The Government’s very generous 50 per cent investment rebate means there is no better time to invest in your business. This investment will guarantee your differentiation from the lower end of the market which will continue to fight tooth and nail for market share.
The only way the lower end competes is by providing low quality product at lower and lower prices. For those that have read my previous article on the ‘Hour Glass Economy’ in the March 09 issue of mivision, I referred to a recent publication which revealed the psyche of the Australian shopper very clearly – roughly 60 per cent of your potential customers seek to purchase quality4.
Finally I get to the instrument discussion. At Queensland Vision, SRC and Odmafair the equipment and instrument displays were doing a roaring trade on the back of the Government allowance.
In previous articles I have concentrated on instruments that differentiate your business from a clinical perspective. This month we will concentrate on technology for the optical dispensing part of the eye care trade.
The Leading Dispensing Terminals
Customisation of spectacles represents the biggest growth area for suppliers and practitioners alike. It also fits in beautifully with the premium end of the market in which greater than 50 per cent of the market will happily purchase, as long as the eye care practitioner can make a valid case in presenting the advantages and lifestyle enhancement that these products can make.
In any science, accurate measurement and reproducibility is the cornerstone for success. Customised spectacle lenses are no exception.
Currently there are three great instruments that are available in Australia, with a fourth on its way:
Essilor has entered the market slowly but surely. I have spoken with the sales staff a number of times over the last twelve months about their measuring device and they have been conservative in their sales pitch. With such an expensive piece of equipment, it is best to under-promise and over-deliver.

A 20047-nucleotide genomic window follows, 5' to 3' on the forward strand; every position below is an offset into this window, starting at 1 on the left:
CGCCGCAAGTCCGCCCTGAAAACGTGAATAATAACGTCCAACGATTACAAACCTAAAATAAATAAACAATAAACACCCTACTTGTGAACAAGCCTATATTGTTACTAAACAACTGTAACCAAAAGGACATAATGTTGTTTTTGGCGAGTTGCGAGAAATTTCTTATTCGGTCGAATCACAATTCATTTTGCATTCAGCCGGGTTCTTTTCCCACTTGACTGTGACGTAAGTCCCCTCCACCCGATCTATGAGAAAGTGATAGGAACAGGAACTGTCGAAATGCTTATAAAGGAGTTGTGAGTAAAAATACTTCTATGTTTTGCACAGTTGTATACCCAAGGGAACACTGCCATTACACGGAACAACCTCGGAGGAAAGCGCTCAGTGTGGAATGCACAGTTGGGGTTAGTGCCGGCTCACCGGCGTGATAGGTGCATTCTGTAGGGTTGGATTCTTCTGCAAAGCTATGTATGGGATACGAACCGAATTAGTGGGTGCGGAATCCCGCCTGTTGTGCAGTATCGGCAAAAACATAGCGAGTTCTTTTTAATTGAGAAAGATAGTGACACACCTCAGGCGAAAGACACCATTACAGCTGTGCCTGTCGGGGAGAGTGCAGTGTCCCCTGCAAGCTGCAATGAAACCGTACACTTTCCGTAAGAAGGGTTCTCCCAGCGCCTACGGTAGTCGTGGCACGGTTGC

One of the attractions of the Visioffice for me is that it will connect with all spectacle lens laboratories. I am sure the others will follow as it makes sense not to be locked in to one lab to make use of all of its features. Like the Zeiss instrument it requires two separate shots to be able to achieve the 3D measurements required.
Of the three instruments I have seen, the Essilor unit is the most slim line and attractive. This is an important feature as not only will it up-sell lens options like the others but also add aesthetically to your practice.
I purchased this instrument about two years ago and my assessment is now mixed. Potentially it is the most accurate as it is the only instrument to use two cameras to capture simultaneous images and via triangulation calculate all the relevant measurements required. To date, the Germans have been slow in my opinion in making the software more efficient. Rodenstock Australia has tried to communicate the need for efficiency but up til now the response has been disappointing. I am sure that these are all software issues – I guess that is what I get for being an early adopter. Another negative feature is that the instrument is very large and cannot be moved easily.